That is why I have been urging people here to actually get some Hillary Clinton style balls and DO something. If you don't get out in front of these banks when they come begging, they'll get theirs, and we'll get fucked. That's what happened with homeowners, now isn't it. The mortgages turned upside down, the banks shit their collective britches; then they went and cried to rich Uncle Sammy, who counted out a few nice crisp 100's for them. But what did the banks do then? Well, then, they just kept right on sticking it to the homeowners who needed help just as badly and (for at least some of them) were deceived into thinking buying the home was a good idea in the first place. What did the little guy get? Nothing.

Unless your voice is heard - somehow - you get nothing. If it is heard (and heard loudly), though, you might get some relief. If you can expose the whole rotten system, the banks come crawling under very different conditions. They come - hat in hand - to ask us to get them out of a BP-style jam that is inexcusable and that is seen to be of their own creation. If you just dither away the time on the interwebs, they come with this message: "Default rates on student loans are very, very low. [That's a lie, if you do your research.] The economy tanked. No one saw it coming. Students can't get work. We don't know why. It's unfortunate. We need your help. Besides, you owe us. You just took away our billion-dollar industry with the stroke of a pen in some healthcare bill."

That's how you get the bankruptcy legislation changed. Either that, or that's how you get your delinquent or deferred loans sold to the federal government, which would then allow you to lobby for at least a change in the law whereby the government subsidizes the interest so that at least we don't end up with a forkful of fees and increased interest rates. I can pay back my principal balance whatever I do, wherever I work and however long my unemployment lasts. Most of us will be successful at some point. What will keep us from being successful is a loan balance that - because of fees and interest rate increases and court costs - runs faster than we do.

Anonymous said...

Legislation to extend unemployment subsidies for hundreds of thousands of Americans who have exhausted their jobless benefits teetered on the edge of collapse on Thursday, as Senate Democrats and Republicans traded bitter accusations about who was to blame for an eight-week impasse.

Senate Republicans and a lone Democrat, Ben Nelson of Nebraska, joined forces to filibuster the bill in a procedural vote on Thursday. Visibly frustrated, the majority leader, Harry Reid, Democrat of Nevada, said he would move on to other business next week because he saw little chance of winning over any Republican votes.

The vote was 57 to 41, with the Democrats falling three short of the 60 votes needed to advance the measure.

“You’ll hear a lot of excuses,” Mr. Reid said at a news conference. “The bottom line is the minority just said no.”

Trying to appeal to Republicans, Mr. Reid on Wednesday night introduced yet another version of the legislation, which also includes important tax changes. But even as he unveiled the new package, aides conceded he did not have the votes.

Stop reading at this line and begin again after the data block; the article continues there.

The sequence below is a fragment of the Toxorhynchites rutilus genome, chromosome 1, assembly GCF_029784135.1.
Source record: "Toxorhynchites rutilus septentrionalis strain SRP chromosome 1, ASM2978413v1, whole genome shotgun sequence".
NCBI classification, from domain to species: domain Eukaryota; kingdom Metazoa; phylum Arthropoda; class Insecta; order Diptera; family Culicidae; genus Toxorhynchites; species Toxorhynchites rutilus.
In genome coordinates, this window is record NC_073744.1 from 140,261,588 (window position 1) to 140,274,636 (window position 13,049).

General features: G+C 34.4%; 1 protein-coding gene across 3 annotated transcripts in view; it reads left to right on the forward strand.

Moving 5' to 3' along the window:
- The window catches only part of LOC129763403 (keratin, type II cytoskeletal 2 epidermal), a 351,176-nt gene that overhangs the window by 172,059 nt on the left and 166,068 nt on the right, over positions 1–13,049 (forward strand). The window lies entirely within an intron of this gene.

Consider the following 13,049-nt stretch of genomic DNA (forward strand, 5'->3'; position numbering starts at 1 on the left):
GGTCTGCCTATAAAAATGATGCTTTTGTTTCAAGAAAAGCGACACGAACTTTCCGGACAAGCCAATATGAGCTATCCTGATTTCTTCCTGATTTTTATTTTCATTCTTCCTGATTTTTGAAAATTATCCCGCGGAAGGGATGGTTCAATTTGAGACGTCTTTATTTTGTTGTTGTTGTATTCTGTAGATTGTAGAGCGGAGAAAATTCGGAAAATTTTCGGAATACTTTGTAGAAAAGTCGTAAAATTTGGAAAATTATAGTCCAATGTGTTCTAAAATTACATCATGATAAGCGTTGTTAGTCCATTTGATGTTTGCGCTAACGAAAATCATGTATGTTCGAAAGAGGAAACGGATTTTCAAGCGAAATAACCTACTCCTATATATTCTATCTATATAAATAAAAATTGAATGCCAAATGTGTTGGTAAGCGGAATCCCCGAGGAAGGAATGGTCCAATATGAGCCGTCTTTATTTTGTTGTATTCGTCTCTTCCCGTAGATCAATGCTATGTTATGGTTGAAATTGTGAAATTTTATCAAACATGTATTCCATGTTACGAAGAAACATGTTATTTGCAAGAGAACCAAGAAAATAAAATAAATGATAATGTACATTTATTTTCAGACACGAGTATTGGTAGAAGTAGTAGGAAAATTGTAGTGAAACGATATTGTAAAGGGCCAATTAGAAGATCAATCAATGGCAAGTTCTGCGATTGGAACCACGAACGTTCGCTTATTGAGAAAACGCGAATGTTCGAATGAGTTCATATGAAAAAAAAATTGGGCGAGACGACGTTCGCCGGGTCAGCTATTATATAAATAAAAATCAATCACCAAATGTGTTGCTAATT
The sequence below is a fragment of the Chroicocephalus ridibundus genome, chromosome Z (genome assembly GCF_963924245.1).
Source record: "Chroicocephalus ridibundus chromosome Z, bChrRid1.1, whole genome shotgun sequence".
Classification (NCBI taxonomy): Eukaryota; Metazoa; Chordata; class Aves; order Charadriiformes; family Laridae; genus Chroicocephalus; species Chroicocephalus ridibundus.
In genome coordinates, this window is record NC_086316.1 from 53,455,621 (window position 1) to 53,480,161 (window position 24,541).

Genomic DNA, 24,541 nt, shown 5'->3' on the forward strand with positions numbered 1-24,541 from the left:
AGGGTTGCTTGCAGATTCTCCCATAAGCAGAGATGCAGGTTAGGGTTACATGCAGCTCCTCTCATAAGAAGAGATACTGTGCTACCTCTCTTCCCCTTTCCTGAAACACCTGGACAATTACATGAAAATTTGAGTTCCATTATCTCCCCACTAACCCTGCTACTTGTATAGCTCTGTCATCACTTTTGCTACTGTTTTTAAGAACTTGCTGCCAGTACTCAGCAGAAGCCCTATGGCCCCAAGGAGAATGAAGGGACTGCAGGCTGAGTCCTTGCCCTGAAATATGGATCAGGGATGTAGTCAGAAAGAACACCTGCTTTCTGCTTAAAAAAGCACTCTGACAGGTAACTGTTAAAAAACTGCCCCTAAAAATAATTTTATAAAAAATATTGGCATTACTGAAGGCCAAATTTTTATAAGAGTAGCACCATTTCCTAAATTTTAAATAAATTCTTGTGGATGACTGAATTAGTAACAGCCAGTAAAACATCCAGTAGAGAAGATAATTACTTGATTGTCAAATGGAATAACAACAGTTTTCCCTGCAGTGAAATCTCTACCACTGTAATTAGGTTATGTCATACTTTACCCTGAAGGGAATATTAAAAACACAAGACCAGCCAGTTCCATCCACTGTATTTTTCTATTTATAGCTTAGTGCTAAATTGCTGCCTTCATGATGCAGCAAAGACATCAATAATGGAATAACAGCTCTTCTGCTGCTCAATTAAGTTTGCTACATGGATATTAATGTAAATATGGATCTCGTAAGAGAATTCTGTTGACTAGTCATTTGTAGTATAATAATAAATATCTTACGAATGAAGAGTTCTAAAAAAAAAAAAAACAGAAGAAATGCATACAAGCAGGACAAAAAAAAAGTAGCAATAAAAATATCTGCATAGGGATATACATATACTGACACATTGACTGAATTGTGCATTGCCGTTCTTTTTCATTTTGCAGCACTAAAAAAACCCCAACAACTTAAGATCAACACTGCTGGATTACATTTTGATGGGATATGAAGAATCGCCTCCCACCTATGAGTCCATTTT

The Senate Republican leader, Mitch McConnell of Kentucky, has insisted that the bill not add to the deficit. Democrats argued that they had found ways to cover the entire cost of the $112 billion measure, with the exception of the $35.5 billion extension of unemployment benefits, which some Republicans said they could accept.

But some Republicans who had been negotiating with Mr. Reid said they remained opposed to tax increases in the bill, and Mr. McConnell insisted that Republicans would not support any increase in the deficit.

To dramatize the point, after blocking the Democrats’ bill, Mr. McConnell proposed a one-month extension of unemployment benefits and some other safety-net spending, to be paid for with about $10 billion in unspent money from last year’s economic stimulus program.

Democrats had already proposed using some stimulus money to help pay for the bill, and Mr. McConnell said he was simply endorsing the same idea.

“The only thing Republicans have opposed in this debate are job-killing taxes and adding to the national debt,” Mr. McConnell said. Anticipating that Democrats would reject his proposal, he added, “Their commitment to deficit spending trumps their desire to help the unemployed.”

The Obama administration has not fought aggressively for the legislation but the White House press secretary, Robert Gibbs, issued a statement chastising Republicans for opposing the bill.

“Republicans in the Senate obstructed a common-sense package that would save jobs, extend tax cuts for businesses and provide relief for American families,” Mr. Gibbs said, adding, “The president will continue to press Congress to pass this bill and bring this relief that’s critical to our economic recovery.”

Anonymous said...

Yeah, you already posted that.

Anonymous said...

No one on his deathbed wishes he had spent more time at work.

Anonymous said...

No one on his deathbed wishes he had spent more time at work.

Anonymous said...

All of this is far more complex than any one of the prior bloggers can effectively address in their extremely "substandard" comments, with the exception of 1-2 bloggers.

This country would be better served by beginning to emphasize to students the need for developing practice skills - not achieved by focusing on P.C. majors such as "Women's Studies", African-Studies, Sociology, or political theories now considered deadwood.